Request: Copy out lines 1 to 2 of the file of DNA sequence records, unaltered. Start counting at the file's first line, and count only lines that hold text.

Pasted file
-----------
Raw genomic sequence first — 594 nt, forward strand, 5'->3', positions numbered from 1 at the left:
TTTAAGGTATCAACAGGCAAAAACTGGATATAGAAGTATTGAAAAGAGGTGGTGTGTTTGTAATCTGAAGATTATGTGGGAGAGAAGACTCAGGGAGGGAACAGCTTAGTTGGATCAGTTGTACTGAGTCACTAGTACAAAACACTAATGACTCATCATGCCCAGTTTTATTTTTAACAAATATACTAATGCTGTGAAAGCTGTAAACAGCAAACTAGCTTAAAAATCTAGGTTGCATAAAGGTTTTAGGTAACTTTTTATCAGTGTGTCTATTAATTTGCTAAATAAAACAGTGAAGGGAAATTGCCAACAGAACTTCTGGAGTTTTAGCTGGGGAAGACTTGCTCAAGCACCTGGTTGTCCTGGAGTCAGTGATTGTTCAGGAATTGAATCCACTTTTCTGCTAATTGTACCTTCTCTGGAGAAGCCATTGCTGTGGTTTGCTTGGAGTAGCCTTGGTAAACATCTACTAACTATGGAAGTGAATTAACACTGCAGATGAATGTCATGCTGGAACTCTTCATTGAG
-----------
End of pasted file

Raw genomic sequence first — 594 nt, forward strand, 5'->3', positions numbered from 1 at the left:
TTTAAGGTATCAACAGGCAAAAACTGGATATAGAAGTATTGAAAAGAGGTGGTGTGTTTGTAATCTGAAGATTATGTGGGAGAGAAGACTCAGGGAGGGAACAGCTTAGTTGGATCAGTTGTACTGAGTCACTAGTACAAAACACTAATGACTCATCATGCCCAGTTTTATTTTTAACAAATATACTAATGCTGTGAAAGCTGTAAACAGCAAACTAGCTTAAAAATCTAGGTTGCATAAAGGTTTTAGGTAACTTTTTATCAGTGTGTCTATTAATTTGCTAAATAAAACAGTGAAGGGAAATTGCCAACAGAACTTCTGGAGTTTTAGCTGGGGAAGACTTGCTCAAGCACCTGGTTGTCCTGGAGTCAGTGATTGTTCAGGAATTGAATCCACTTTTCTGCTAATTGTACCTTCTCTGGAGAAGCCATTGCTGTGGTTTGCTTGGAGTAGCCTTGGTAAACATCTACTAACTATGGAAGTGAATTAACACTGCAGATGAATGTCATGCTGGAACTCTTCATTGAG